Contractor Finds Success in Offering IAQ Solutions
Shortly after graduating college in 1978, Greg Gill left his home state of New York and purchased a small HVAC company in Southern California. He then spent the next 35 years building up Action Air Conditioning, Heating & Solar from a two-man operation into a successful 46-employee business that boasts a wide array of HVAC services in the greater San Diego area.
But Gill could not have done it alone. He credits hard work, innovation, hiring and retaining the right people, continuous training, and staying focused on the customer’s needs as the reasons for Action Air’s success over the years.
Filling a Need
At Action Air, the customer is always the No. 1 priority, Gill said, and being attentive to their needs is essential to a successful service business. But pairing that attentiveness with smart business sense is also necessary.
In the early 1980s, Action Air began offering IAQ services in addition to its other HVAC services, discovering a rich vein of untapped revenue. “When we got involved in duct cleaning, we saw that as an opportunity because it was a service not a lot of people were offering,” Gill said.
In the beginning, however, IAQ was less about keeping the consumer healthy and comfortable, and more about protecting the HVAC equipment.
“The first priority was limiting the amount of dust that was getting into the equipment, and, as more and more was learned about air quality, we thought, ‘hey, we have to do something to maintain the integrity of our systems,’” Gill said. “Then, in the mid-1980s and early 1990s, that’s really where we saw the big movement toward IAQ for health reasons. Today, all your key manufacturers have their own lines of IAQ products.”
Since then, Action Air has seamlessly integrated IAQ into nearly every sale and service call, both to preserve the quality of the HVAC equipment and to improve the indoor environment.
“We try to promote IAQ on every sale,” Gill said. “It’s a definite benefit to any HVAC installation.”
Bill Sanford, a senior service technician who has been with Action Air for 27 years, said the key to successfully selling IAQ solutions is simple: pay attention, offer it on every call, and never be pushy.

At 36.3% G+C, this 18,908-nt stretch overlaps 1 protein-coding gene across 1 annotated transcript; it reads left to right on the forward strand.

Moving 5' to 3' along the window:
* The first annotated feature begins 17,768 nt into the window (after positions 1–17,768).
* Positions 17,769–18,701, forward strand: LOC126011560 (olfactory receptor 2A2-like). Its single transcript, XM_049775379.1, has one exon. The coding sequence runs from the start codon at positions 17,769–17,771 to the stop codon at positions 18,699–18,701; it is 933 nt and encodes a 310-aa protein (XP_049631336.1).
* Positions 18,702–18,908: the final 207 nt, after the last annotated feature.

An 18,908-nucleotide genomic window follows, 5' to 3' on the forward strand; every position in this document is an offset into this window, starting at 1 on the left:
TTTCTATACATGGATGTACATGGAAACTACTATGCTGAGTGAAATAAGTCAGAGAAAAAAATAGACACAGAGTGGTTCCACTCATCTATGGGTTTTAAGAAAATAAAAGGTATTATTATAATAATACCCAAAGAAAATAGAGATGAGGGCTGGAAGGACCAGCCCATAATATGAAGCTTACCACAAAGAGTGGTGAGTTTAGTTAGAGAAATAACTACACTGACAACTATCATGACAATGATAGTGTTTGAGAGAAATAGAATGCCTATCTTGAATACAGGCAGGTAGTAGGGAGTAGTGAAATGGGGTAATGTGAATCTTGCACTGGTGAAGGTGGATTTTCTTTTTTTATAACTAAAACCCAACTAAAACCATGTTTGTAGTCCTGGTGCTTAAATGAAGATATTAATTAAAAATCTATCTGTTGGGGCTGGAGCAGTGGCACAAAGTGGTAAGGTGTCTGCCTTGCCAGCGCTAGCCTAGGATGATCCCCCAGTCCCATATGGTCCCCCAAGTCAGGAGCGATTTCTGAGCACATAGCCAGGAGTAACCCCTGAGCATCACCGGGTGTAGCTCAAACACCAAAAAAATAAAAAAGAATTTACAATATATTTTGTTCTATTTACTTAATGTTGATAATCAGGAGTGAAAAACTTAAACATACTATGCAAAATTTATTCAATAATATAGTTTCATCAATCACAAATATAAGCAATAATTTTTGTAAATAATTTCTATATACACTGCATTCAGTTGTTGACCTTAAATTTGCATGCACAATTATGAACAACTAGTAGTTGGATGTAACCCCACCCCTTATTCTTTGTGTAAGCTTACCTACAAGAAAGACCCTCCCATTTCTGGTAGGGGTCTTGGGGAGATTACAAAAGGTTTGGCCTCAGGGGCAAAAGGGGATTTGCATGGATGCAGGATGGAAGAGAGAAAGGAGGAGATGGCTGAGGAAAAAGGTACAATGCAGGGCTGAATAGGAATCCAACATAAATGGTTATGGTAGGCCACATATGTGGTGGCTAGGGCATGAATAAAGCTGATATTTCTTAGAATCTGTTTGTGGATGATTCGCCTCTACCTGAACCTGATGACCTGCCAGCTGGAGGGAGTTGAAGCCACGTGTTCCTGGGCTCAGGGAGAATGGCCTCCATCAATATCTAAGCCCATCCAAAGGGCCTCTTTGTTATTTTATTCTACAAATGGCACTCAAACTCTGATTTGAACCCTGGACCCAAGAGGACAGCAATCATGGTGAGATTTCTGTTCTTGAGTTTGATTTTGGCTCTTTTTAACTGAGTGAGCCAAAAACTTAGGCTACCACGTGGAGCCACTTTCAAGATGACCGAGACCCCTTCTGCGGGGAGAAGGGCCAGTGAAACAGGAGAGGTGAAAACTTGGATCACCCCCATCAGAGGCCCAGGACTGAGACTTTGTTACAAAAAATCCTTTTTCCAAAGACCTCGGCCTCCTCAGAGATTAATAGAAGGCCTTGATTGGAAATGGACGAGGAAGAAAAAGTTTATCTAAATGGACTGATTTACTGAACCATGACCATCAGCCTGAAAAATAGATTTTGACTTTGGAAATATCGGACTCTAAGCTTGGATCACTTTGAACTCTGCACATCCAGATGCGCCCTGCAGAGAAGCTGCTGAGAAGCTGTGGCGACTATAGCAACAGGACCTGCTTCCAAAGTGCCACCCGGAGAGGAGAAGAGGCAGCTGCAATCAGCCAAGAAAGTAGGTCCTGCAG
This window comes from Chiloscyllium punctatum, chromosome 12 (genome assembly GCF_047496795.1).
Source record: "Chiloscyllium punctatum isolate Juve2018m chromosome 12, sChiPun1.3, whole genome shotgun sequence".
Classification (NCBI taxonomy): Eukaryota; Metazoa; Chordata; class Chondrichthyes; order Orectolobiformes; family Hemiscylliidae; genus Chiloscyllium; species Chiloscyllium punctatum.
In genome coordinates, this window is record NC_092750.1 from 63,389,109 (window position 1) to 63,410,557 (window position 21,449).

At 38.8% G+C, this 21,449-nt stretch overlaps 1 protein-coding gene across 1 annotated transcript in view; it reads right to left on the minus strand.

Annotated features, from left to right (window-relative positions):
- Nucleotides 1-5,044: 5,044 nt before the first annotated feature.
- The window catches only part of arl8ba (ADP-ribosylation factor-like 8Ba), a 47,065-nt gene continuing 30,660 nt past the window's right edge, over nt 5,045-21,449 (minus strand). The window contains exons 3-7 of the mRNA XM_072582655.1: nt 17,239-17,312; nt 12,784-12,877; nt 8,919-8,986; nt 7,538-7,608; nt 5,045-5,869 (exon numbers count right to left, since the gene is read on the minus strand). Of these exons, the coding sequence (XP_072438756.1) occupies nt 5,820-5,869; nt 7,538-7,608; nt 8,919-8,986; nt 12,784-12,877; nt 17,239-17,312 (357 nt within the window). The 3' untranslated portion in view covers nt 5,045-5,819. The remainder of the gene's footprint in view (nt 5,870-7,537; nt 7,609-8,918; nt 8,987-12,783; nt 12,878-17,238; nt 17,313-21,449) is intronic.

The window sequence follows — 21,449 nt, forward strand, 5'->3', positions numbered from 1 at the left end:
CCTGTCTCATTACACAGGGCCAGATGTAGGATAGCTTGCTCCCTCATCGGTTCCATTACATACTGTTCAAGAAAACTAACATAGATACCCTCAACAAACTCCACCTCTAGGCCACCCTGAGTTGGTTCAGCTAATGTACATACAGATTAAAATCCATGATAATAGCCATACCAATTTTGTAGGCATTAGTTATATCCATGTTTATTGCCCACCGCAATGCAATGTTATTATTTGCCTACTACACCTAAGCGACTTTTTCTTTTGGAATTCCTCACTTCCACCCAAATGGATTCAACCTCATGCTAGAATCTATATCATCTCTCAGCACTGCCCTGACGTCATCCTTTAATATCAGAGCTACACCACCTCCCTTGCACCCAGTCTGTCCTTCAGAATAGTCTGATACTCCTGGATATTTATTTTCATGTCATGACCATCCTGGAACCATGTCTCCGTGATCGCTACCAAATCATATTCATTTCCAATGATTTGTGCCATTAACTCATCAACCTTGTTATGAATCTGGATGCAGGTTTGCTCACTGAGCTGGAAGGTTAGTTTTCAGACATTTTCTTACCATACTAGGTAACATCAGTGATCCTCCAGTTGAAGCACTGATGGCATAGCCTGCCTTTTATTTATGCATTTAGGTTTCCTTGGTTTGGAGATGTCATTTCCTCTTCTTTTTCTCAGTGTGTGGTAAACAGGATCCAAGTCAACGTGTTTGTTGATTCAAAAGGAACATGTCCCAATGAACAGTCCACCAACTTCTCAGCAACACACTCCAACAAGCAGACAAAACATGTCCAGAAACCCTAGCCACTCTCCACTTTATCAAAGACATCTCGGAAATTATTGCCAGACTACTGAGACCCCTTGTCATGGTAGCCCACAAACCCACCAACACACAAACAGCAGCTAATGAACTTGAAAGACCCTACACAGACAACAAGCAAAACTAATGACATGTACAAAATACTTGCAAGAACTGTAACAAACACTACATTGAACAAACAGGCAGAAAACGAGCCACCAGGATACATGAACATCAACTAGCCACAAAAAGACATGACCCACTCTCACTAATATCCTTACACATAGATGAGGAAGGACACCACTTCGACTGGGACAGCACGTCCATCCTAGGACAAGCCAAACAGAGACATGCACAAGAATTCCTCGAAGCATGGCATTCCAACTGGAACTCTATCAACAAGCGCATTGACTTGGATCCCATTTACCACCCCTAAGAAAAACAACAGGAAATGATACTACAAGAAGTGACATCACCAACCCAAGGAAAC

“We are either listening to see if the customer is expressing concerns about the quality of the air in their home, or we will just ask them in passing. We don’t ever try to push anything on anybody,” Sanford said. “If they have an interest, we’ll go further. If not, we’ll keep doing what we came to do. I think the customers prefer things that way.”
Sanford, whose job is to troubleshoot and fix things nobody else can, said he and other Action Air employees take great pride in their jobs and the company itself, which translates to excellent customer service.
“We really want to get things right, and we strive to do that,” Sanford said. “We make sure the equipment is installed right, and we listen to the customer, so if they have concerns about their breathing and stuffiness, we address that with all the options we have.”
Training employees — both in the latest HVAC technology and in customer service — plays an important role in customer satisfaction, said Action Air office manager Pam Ostmark.
“We train employees to focus on the customer, including offering IAQ,” Ostmark said. “After one of our managers left, we turned that training over to one of our office girls, and she doubled our air-duct sales because she cares so much about the customer.”
As a four-time winner of the Better Business Bureau Torch award for Marketplace Ethics and a six-time recipient of the Angie’s List Super Service award, Action Air has made it apparent that training and superior customer service pays off.
Gill said his current goal is to educate consumers on the importance of maintaining their HVAC systems, comparing it to the importance of maintaining a vehicle. This, he said, helps ensure that equipment will perform optimally while also securing valuable maintenance contracts.
“If you educate people and demonstrate the value, they see it, they understand it’s the better value option,” Gill said. “These tips make it more imperative for the customer to ensure that their filters get changed on a regular basis, which justifies more revenue.”
Action Air is “very much attuned to the maintenance contracts,” Gill added. “When we sell a system, we put in a maintenance agreement for two years. We also always put in a standard five-inch filter rack that goes on every installation so, at a later date, if the individual wants to upgrade to a better filter, it’s not a matter of having to pull the furnace out or unbolting the coils.”
Gill acknowledges that addressing all of a customer’s needs takes much more time today than it did 35 years ago, though the investment is well worth it, he said.
“This is a great industry that has certainly evolved with the times,” Gill said. “The equipment, the features, and the benefits we have to offer today are just tremendous.
“Due to the number of options, it is a little more challenging to educate the consumer. The old sales process was typically a 45-minute ordeal. This can now take anywhere from two to four hours, and in a lot of instances, requires two visits.”
Gill recognizes that what spells success for Acton Air may not work for every HVAC contractor, though he recommends contractors consider adding IAQ to their list of services, saying “you’re missing a big revenue stream otherwise.”
He added, “You’ve got to have a plan, and you’ve got to work on it. And if it works, you go for it.”
Publication date: 3/11/2013